RAPS recognizes that the current situation in Ukraine impacts our members and customers on many levels. If you are directly impacted by the current situation in the region and are challenged to meet your deadlines or obligations to RAPS, please reach out to raps@raps.org so that we can defer those challenges. Your health and safety are paramount to us.

Regulatory Focus™ > News Articles > 9 > EMA Takes Issue With BMJ Article on Pandemrix Vaccine

EMA Takes Issue With BMJ Article on Pandemrix Vaccine

Posted 26 September 2018 | By Zachary Brennan 

EMA Takes Issue With BMJ Article on Pandemrix Vaccine

A recent article in the BMJ suggested that one pandemic flu vaccine was less safe than others, though the European Medicines Agency (EMA) said Wednesday that the comparisons are “not scientifically valid.”

The BMJ article, titled “Pandemrix vaccine: why was the public not told of early warning signs?” suggests that GlaxoSmithKline’s Pandemrix vaccine was less safe than other pandemic flu vaccines based on a comparison of the number of suspected adverse reactions reports received.

“EMA’s view is that this comparison is not scientifically valid and the BMJ article’s consequent conclusions are flawed and misleading to its readers and the wider public,” the agency said.

The number of suspected adverse event reports spontaneously submitted by healthcare professionals and patients depends on the number of those receiving a vaccine, the agency explained, noting that it also depends on the organization of the local reporting system where the vaccine is administered, different target populations in different geographical regions, as well as any differences in the nature and frequency of adverse reactions to the vaccine itself.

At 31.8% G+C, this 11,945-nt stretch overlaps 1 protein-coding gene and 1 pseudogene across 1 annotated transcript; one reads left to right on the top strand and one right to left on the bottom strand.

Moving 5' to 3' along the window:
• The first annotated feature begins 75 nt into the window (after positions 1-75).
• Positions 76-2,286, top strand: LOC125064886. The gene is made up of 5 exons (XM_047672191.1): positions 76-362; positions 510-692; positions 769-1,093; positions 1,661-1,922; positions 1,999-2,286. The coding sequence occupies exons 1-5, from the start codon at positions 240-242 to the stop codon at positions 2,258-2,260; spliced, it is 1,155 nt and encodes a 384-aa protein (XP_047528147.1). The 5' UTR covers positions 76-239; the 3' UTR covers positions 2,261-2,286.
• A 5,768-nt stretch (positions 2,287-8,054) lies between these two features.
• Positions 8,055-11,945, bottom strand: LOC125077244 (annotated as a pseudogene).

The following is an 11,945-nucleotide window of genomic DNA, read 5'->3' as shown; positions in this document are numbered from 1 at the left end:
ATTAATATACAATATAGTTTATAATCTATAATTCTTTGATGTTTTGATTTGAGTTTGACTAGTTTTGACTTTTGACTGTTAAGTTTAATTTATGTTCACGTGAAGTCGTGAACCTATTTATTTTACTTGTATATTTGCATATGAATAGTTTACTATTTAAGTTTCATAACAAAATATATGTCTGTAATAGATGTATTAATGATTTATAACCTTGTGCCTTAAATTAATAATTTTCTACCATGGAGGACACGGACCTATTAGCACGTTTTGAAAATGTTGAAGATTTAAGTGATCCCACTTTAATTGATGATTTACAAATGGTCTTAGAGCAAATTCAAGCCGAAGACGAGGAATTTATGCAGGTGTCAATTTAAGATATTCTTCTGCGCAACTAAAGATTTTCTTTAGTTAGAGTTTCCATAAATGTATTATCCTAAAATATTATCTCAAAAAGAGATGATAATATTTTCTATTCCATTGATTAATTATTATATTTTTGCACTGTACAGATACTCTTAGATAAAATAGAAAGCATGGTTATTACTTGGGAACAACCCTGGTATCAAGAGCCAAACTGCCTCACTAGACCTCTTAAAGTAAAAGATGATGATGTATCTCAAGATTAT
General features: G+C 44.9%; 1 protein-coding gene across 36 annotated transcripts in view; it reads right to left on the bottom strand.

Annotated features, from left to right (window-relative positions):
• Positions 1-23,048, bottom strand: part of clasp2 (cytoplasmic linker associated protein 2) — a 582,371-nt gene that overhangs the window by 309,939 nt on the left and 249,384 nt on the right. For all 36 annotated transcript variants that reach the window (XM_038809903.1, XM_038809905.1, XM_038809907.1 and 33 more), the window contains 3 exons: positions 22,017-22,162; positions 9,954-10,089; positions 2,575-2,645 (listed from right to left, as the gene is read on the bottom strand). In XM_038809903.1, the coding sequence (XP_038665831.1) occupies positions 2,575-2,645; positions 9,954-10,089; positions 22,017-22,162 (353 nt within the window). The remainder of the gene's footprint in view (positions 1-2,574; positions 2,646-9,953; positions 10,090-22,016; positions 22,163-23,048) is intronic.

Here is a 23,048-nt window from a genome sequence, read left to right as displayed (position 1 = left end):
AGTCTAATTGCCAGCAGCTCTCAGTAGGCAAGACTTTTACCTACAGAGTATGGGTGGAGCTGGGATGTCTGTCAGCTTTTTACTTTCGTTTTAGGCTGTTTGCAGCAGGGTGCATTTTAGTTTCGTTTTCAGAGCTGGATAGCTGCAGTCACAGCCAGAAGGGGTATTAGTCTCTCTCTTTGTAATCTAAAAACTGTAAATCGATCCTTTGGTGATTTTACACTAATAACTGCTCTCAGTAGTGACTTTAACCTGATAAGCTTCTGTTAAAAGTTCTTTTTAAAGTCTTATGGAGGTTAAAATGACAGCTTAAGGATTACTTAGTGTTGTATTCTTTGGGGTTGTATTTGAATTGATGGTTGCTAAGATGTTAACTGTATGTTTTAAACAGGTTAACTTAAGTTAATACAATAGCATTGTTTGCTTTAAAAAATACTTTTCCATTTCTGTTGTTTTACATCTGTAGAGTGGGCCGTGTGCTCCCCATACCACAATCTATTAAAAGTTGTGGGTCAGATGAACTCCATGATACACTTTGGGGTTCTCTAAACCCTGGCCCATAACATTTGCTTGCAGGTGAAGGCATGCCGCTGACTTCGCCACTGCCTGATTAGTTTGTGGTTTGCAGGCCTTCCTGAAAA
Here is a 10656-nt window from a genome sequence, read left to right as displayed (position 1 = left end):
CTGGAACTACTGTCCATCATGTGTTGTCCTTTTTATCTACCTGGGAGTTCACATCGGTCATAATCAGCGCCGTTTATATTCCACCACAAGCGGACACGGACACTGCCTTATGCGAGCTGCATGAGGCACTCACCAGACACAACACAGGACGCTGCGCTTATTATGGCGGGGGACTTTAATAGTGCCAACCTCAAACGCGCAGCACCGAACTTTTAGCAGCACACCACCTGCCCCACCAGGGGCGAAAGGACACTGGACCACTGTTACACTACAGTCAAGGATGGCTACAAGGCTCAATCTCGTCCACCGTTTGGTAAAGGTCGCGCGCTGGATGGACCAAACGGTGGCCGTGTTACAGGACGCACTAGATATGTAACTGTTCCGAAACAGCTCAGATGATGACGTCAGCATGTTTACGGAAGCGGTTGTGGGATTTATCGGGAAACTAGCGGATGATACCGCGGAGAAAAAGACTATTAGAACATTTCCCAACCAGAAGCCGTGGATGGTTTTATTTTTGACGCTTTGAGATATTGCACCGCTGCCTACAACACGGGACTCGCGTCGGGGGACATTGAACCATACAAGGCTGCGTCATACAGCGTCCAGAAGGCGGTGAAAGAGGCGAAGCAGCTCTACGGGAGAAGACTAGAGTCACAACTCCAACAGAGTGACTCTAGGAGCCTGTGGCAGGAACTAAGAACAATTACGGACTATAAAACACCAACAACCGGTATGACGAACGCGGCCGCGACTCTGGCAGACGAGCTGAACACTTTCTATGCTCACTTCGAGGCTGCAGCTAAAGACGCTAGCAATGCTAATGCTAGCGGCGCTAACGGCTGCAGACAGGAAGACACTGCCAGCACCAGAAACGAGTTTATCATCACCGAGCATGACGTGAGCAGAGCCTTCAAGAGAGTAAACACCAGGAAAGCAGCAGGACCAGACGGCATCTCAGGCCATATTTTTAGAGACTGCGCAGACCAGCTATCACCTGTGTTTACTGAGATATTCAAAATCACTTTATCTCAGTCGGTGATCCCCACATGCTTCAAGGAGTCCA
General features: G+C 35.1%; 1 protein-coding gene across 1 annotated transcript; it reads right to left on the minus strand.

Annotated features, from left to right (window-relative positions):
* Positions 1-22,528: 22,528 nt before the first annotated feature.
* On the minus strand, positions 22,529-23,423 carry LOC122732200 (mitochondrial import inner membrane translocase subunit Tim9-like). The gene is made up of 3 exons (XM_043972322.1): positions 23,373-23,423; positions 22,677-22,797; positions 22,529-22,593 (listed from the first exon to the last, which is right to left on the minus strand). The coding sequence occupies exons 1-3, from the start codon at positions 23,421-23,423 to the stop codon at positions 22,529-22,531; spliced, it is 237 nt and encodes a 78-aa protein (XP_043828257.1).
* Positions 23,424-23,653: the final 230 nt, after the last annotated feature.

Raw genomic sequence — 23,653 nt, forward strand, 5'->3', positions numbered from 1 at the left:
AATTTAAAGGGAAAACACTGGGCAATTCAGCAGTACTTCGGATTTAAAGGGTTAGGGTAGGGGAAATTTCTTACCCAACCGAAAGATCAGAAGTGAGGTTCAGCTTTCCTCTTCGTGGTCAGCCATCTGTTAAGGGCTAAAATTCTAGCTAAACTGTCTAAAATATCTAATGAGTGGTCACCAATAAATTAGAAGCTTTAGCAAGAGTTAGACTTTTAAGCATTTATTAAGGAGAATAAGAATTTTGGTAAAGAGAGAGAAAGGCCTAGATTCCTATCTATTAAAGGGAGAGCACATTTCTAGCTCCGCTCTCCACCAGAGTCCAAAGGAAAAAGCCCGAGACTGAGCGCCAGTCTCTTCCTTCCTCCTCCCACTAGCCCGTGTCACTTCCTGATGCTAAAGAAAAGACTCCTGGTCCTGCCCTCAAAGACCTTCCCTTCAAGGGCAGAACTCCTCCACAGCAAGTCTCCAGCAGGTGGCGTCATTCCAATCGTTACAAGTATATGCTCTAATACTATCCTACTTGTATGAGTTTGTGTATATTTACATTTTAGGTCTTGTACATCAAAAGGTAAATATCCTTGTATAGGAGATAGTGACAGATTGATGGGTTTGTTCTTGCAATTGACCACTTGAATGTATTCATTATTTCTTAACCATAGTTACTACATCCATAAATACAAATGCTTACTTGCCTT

“Therefore to conclude that one product is safer than the other, based on numbers of spontaneous suspected adverse reaction reports alone, without consideration of all other relevant data, including clinical trials and epidemiological studies, is in our view ostensibly simplistic, invalid and misleading,” EMA said.

EMA also explains how in August 2010, it learned of cases of narcolepsy in a small number of patients vaccinated with Pandemrix, and while the biological mechanism for the association between Pandemrix and narcolepsy remains unknown, the data available led EMA to restrict its authorized use to cases where alternative seasonal tri- and quadrivalent influenza vaccines are not available.

“Since that restriction by EMA, the marketing authorisation for Pandemrix has expired and it is currently not available in the EU,” EMA said.

Rapid response to BMJ


© 2022 Regulatory Affairs Professionals Society.